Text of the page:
In the fresh they are fun as you are floating...true sense of 3 dimensions. In chowder they are fun because they keep you from bogging down and you can just blast right over everything. In the trees they are fun because you can ski at a slower pace and still float and they are so pivoty that they turn on a dime.

All that said, I miss the more carvey feeling of skiing pow that I'm used to. I'm thinking the K2 Hell Bent might be the right rockered pow ski for me. For those of you that enjoy a pivot entry, try to demo a pair of reverse sidecut rockered skis.
post #48 of 54

....

Quote:
Originally Posted by Max_501 View Post
Except that I am talking about fat, with side cut and rocker (rather than camber) as a potentially interesting tool for pow and deep crud.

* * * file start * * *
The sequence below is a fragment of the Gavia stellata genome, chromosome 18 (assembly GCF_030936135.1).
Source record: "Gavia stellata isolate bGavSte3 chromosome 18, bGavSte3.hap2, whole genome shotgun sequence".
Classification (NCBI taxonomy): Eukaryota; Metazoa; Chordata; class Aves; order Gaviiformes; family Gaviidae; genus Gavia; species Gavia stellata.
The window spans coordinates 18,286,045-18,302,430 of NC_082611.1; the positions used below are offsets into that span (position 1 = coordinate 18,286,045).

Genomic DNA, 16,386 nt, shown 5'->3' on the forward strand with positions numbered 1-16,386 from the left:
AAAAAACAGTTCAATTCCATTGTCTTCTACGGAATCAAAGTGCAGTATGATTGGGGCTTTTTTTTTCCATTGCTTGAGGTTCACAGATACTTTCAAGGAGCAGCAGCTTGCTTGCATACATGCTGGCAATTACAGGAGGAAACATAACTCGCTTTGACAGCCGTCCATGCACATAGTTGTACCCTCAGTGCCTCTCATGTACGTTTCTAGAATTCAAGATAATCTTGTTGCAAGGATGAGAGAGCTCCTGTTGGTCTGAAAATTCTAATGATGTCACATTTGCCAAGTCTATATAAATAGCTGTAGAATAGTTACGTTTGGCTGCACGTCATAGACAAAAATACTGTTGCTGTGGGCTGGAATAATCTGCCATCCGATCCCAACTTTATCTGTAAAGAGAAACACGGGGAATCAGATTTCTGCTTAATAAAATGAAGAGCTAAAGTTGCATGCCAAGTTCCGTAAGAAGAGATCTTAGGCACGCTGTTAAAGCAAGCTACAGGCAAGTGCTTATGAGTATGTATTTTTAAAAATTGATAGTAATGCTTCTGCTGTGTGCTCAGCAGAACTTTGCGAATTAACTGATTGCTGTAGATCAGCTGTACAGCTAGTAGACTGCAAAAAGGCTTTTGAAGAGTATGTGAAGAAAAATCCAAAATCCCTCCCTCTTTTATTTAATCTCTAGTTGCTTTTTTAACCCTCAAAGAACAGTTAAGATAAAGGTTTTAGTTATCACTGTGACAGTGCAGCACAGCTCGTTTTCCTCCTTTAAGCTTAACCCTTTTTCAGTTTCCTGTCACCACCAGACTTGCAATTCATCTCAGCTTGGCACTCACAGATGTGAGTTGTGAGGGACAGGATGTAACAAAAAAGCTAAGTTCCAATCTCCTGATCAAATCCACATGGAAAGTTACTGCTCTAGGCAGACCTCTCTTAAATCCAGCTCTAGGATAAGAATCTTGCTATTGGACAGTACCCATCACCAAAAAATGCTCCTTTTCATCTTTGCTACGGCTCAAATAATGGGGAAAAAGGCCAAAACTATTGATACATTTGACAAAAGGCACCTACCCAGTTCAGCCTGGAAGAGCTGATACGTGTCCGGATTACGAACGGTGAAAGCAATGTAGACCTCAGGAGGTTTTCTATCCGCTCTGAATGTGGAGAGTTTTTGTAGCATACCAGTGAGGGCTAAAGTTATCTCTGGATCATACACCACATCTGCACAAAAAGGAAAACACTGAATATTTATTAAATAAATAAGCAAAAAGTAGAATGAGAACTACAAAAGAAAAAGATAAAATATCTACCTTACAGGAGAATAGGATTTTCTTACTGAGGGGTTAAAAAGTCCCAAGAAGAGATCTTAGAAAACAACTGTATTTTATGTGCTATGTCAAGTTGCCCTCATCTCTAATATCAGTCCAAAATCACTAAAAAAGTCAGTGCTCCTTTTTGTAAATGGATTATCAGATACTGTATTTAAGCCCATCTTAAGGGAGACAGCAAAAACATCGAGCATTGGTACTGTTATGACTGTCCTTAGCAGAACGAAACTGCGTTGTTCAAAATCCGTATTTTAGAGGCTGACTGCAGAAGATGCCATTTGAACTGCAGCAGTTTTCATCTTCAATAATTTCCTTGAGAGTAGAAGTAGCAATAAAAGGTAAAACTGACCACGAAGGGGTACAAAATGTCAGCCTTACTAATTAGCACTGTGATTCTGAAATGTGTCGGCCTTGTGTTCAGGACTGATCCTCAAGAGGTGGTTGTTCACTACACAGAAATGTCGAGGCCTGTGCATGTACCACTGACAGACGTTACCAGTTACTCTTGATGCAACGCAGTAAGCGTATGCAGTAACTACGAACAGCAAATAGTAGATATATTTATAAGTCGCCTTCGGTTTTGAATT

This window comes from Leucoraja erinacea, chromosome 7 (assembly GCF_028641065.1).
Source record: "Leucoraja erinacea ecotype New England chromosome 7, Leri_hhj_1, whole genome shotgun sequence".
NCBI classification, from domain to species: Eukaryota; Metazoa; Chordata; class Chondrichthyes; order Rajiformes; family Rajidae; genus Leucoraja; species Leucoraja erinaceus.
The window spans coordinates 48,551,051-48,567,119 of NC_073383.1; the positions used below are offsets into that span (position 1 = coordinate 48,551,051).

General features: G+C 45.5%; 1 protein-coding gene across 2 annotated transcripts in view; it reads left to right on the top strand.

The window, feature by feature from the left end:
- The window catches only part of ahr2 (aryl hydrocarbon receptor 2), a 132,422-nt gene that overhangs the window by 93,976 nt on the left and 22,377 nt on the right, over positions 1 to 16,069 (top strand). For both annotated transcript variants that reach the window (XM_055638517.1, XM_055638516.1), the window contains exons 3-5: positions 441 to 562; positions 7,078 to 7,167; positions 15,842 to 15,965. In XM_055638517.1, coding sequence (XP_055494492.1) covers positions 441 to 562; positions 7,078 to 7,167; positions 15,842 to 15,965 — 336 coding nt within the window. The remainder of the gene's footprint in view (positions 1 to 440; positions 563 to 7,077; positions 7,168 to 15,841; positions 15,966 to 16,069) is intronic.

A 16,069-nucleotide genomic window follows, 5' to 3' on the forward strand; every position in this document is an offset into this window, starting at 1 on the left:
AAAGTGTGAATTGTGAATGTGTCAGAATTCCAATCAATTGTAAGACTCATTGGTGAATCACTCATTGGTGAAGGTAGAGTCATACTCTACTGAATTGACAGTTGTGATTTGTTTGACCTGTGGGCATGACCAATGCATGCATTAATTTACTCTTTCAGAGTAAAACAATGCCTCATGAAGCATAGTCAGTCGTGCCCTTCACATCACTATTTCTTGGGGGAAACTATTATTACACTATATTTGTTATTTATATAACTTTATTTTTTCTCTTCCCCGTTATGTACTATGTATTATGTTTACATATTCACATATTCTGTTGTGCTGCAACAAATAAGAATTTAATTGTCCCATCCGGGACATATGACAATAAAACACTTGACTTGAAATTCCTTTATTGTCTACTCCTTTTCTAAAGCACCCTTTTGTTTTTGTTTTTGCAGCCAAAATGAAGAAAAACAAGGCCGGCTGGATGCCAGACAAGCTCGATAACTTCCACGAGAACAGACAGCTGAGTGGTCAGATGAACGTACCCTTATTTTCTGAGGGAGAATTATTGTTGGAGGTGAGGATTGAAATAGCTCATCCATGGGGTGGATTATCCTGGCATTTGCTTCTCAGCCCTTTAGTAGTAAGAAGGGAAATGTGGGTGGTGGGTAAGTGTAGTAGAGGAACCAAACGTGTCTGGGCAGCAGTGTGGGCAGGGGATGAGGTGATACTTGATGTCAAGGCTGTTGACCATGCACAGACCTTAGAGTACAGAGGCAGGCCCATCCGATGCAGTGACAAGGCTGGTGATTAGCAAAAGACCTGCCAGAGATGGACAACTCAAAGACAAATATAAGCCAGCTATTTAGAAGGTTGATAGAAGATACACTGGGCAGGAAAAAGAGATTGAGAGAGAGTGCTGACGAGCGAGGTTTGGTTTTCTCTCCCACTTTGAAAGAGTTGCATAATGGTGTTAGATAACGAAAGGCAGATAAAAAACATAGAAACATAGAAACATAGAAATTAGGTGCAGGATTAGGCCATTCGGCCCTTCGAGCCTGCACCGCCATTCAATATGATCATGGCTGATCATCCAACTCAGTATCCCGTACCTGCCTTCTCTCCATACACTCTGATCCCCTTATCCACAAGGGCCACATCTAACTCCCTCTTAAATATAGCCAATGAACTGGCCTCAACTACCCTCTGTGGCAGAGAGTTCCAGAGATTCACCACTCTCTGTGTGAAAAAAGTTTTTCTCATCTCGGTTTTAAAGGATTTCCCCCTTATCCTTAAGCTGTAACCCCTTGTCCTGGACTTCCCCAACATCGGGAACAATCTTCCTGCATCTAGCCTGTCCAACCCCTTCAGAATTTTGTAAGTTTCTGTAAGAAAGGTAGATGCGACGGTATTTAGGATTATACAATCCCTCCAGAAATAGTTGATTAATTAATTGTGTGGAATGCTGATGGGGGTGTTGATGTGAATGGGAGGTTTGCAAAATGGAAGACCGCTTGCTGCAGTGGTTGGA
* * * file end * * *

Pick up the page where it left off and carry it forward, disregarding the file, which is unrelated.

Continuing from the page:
The fat-wth-medium stiff shovels are terrific if you're doing anything outside of the resorts, particularly the mid-sized mountains with a few blowdown possibilities here & there. With enough cover they'll float you over lots of stuff that an 80mm ski would have you bailing asap...
$.01
post #49 of 54
Thread Starter 
Another report. Heavy PNW pow, knee to hip depth. Even with the Praxis this type of snow is plenty of work, but rather than bogging down like many other skiers and boarders I was in almost constant motion. The skis love deep stuff and do very well in the chowder. Alot of fun in these conditions.

They are a bear on the groomed and skier packed powder.
post #50 of 54
Thread Starter 
Quote:
Originally Posted by Max_501 View Post
They are a bear on the groomed and skier packed powder.
Thinking a bit more about this. They suck on skier packed powder and groomers.